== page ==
This research project takes its starting point in the challenges of primary healthcare and aims at developing understanding of what makes organizational routines meaningful, as well as how organizations can develop meaningful routines.
Routines are central for the creation and maintenance of stability at work. In primary care, where staff turnover, lack of time, and patient influx constitute major challenges, the importance of well-functioning routines is crucial. However, there is a great risk that routines will not be followed if they are not perceived as meaningful, which has negative consequences for both social and physical work environment, and patient safety. Meaningfulness is moreover important for promoting resilience, managing stress and reducing sick leave, which are current challenges in healthcare.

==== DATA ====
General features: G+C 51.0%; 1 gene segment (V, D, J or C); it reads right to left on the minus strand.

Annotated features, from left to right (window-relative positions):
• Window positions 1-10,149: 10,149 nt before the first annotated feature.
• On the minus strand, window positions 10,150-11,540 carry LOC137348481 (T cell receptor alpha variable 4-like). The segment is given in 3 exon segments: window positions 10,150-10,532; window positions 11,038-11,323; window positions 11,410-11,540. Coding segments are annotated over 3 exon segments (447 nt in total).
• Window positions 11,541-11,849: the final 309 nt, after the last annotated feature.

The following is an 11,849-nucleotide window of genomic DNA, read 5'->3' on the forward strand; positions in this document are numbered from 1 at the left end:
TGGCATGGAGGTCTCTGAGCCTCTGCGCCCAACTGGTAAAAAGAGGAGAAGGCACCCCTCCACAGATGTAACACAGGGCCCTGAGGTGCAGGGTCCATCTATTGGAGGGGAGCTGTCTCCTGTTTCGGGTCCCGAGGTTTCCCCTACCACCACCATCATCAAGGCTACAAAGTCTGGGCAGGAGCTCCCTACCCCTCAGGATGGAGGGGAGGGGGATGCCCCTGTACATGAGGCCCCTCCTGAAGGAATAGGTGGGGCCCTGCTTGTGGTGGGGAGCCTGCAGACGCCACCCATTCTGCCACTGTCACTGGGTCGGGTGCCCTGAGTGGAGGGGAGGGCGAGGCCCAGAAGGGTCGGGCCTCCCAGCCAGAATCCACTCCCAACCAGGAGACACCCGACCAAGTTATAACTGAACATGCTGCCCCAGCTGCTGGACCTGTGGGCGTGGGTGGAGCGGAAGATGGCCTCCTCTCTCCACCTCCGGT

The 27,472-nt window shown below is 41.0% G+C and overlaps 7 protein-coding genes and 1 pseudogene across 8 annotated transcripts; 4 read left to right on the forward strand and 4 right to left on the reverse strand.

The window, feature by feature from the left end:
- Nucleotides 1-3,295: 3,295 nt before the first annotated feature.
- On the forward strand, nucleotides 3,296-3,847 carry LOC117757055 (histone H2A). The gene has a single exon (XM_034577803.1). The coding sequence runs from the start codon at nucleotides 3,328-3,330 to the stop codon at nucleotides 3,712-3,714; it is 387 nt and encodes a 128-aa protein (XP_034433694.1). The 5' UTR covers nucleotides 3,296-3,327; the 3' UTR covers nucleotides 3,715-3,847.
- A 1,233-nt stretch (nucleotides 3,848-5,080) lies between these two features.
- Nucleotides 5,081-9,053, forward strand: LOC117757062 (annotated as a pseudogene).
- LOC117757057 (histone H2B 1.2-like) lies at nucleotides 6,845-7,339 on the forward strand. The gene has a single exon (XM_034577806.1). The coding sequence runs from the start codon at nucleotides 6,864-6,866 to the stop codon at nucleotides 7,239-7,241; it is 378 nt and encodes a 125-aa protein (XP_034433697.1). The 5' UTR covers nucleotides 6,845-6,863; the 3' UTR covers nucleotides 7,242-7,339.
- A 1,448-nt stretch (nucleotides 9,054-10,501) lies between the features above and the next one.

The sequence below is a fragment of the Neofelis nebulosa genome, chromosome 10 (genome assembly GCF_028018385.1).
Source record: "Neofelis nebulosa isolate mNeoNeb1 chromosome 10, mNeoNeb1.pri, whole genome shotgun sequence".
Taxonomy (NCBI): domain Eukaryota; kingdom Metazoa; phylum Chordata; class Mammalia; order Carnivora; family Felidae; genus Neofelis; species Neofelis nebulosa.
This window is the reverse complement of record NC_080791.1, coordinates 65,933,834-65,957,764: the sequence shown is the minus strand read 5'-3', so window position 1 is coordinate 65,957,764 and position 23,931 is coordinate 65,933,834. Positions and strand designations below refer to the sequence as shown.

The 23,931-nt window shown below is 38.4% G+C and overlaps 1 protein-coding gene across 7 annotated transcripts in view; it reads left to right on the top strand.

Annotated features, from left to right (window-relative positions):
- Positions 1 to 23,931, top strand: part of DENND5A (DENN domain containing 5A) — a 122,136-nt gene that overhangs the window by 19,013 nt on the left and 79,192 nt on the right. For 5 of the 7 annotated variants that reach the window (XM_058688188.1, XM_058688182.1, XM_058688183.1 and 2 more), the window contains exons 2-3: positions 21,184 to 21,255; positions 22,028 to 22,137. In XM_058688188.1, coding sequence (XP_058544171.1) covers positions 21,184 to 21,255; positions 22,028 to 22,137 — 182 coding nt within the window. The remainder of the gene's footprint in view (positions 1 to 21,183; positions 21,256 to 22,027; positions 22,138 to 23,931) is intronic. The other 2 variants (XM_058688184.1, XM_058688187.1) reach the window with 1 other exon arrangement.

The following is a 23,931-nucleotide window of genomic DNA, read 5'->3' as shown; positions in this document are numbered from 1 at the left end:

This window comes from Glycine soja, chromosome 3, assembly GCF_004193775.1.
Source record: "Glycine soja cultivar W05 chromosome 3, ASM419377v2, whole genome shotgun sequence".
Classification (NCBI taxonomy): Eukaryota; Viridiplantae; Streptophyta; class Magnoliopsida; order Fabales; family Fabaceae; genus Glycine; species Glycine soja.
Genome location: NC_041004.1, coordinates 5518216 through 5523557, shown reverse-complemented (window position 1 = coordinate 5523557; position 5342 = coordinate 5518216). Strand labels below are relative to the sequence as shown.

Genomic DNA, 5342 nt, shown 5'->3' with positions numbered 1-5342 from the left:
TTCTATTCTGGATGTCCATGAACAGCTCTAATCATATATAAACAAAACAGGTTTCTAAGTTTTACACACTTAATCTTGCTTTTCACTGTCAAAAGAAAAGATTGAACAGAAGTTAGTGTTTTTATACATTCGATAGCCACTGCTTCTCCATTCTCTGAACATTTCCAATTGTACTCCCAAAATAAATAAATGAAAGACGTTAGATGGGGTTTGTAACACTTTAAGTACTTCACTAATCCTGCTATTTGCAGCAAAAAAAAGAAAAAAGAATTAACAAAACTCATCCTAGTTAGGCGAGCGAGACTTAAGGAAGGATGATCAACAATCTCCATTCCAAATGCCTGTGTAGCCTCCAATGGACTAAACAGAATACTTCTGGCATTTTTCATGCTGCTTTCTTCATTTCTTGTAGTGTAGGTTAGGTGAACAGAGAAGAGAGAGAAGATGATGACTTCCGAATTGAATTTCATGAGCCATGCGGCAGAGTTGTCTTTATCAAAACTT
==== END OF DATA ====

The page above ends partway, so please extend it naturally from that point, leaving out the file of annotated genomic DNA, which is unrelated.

It is well-known that organizational routines play a key role in upholding stability and continuity at work. In primary health care, where the influx of patients with various illnesses is extensive and turnover of staff is increasing, well-functioning routines are even more crucial. However, if the routines are not perceived as meaningful, there is a risk that healthcare professionals will deviate from or just ignore them, which could have hazardous consequences for both patients and staff. Meaningfulness has been shown to be important in promoting resilience, and the ability to manage stress, and thereby reduce sick leave, which are current challenges in primary care. The project is thus focused on “meaningful routines” in primary health care. This means routines that not only enable work to be successfully executed but also provide organization members with a sense of meaningfulness, which is an overlooked area of research. The purpose is to advance the understanding of meaningful routines in organizations. Based on in-depth interviews and four rounds of focus groups with primary healthcare professionals, an understanding of what makes routines meaningful will be developed. This knowledge is above all important for making primary health care more sustainable, but also transferable to other organizations where routines are central in order to maintain stability and safety.